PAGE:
Given the importance of CD28 in the activation of naive T cells and that CD28 expression is itself regulated by cell activation, we generated a targeted knockin mouse expressing a mutation of the distal proline motif to determine its function. The CD28 P187,190A knockin (CD28-AYAA KI) mice thus express only the mutant form of CD28. In contrast with other experimental approaches, the genetic elements that regulate transcription are preserved and thus the mutant protein is expressed and regulated in a manner identical to the endogenous gene product. This strategy permits both in vitro and in vivo analysis of the functional consequences of the mutation with less concern that the results are the result of aberrant patterns of expression. In these studies, we find that the proline motif is critical for normal CD28-dependent regulation of IL-2 production and is absolutely required for antibody production and germinal center formation in vivo. Furthermore, we demonstrate that gene dosage is important in determining the phenotype of this mutation.
Generation of CD28 P187,190A knockin mice
To generate mice expressing mutant CD28 under endogenous regulatory control, we constructed a gene targeting vector containing exon IV of CD28 and flanking intronic sequences (Fig. 1 A). Specific mutations were introduced to substitute alanine for proline at residues 187 and 190, thus disrupting the motif responsible for interaction with SH3 domain–containing proteins (Fig. 1 B). This construct was transfected into murine embryonic stem cells and positive clones injected in C57BL/6 blastocysts. Germline transmission was verified by restriction mapping, Southern blotting, and sequencing (Fig. 1 C). To remove the Neomycin cassette, pups were crossed with mice carrying Cre-recombinase as a transgene under the control of the E2A promoter (initially generated by H. Westphal, National Institutes of Health (NIH) and provided to us in the C57BL/6 background by M. Bessler, Washington University School of Medicine). This strategy results in high expression of Cre-recombinase in the ovum, and results in efficient excision of the Neo cassette in the resultant zygote (17, 18). Loss of the Neo cassette was verified by Southern blotting of BglII-digested DNA using a 5′ external probe, as well as by PCR analysis using primers that flank the remaining introduced DNA (Fig. 1 C). Mice carrying the recombinant allele were then bred to CD28-deficient mice to generate mice heterozygous for the mutant CD28-AYAA KI allele (CD28 AYAA/−). These mice have a single copy of the mutant gene and express only the mutant CD28 protein. Additional breedings were established to generate offspring that are either CD28+/+, CD28+/−, CD28−/−, or homozygous mutant (CD28 AYAA/AYAA) in a similar mixed genetic background.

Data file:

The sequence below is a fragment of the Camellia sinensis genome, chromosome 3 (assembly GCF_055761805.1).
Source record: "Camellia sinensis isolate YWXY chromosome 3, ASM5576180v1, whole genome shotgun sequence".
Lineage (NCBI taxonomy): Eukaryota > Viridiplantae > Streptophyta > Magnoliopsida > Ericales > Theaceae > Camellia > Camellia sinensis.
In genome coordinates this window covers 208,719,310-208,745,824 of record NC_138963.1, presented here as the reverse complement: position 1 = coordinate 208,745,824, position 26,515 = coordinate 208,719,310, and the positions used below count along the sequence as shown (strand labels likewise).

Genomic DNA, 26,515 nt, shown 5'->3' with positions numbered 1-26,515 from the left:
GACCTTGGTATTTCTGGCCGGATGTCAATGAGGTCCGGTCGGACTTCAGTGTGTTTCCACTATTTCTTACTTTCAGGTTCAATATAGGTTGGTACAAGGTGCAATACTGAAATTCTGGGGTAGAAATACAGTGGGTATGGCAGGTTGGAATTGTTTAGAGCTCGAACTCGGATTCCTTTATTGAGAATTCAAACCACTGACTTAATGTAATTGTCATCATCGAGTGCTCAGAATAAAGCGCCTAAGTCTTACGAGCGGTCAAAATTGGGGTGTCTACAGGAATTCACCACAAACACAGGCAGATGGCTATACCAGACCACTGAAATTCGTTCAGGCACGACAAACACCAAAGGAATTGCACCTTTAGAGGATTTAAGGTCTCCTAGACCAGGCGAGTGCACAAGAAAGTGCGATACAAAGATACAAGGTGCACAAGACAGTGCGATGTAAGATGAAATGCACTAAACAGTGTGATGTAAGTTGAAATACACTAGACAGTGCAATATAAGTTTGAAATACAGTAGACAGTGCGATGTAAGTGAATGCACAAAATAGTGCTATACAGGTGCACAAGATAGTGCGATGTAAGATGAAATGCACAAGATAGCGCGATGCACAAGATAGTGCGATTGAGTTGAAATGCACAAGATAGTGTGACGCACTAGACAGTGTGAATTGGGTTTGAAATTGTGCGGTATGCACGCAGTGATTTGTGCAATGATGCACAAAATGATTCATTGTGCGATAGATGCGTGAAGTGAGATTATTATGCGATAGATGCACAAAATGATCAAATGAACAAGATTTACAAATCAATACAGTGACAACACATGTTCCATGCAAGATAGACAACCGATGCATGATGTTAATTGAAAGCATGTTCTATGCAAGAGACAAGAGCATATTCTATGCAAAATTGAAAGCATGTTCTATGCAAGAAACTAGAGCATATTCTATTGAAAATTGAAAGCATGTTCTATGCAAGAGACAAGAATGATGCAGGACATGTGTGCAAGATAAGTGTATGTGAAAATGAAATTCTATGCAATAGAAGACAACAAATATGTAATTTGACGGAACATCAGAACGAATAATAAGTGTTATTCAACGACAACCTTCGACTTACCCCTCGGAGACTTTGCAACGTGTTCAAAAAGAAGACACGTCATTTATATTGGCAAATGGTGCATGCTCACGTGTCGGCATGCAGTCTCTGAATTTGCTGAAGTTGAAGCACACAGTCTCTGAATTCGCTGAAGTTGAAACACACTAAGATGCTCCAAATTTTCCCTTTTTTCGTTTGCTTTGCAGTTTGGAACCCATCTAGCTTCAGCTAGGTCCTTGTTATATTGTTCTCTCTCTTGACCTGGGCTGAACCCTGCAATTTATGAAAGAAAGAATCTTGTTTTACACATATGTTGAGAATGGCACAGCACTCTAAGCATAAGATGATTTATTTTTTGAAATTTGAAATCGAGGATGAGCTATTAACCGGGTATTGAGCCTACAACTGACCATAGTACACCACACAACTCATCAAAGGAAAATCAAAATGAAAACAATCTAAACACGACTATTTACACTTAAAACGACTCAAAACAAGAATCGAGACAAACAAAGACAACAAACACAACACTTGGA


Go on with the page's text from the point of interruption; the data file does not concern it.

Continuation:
To determine whether T cells carrying the mutant CD28-AYAA allele expressed the protein at a level comparable to endogenous CD28, splenocytes and thymocytes were isolated from CD28 AYAA/−, CD28 AYAA/AYAA, CD28+/−, CD28+/+, and CD28−/− mice and stained with FITC-conjugated anti-CD4 and PE conjugated anti-CD28 and analyzed by flow cytometry (Fig. 2 A). The expression of mutant CD28 was comparable to the wild-type protein in both the heterozygous and homozygous states. After activation with anti-CD3 alone or anti-CD3 and anti-CD28, both wild-type and mutant alleles had similar expression patterns (Fig. S1). Thus, surface expression of the CD28-AYAA KI allele appears to be regulated during T cell activation in a manner similar to that of the endogenous alleles. To confirm that the expressed allele did in fact encode the desired mutation, RNA was isolated from wild-type or mutant thymocytes and the message for CD28 was amplified by RT-PCR. The mutation at position 187 introduces a new HaeIII site, which is apparent by the unique banding pattern seen in the sample prepared from the mutant and further confirmed by sequence analysis (Fig. 2 B and not depicted).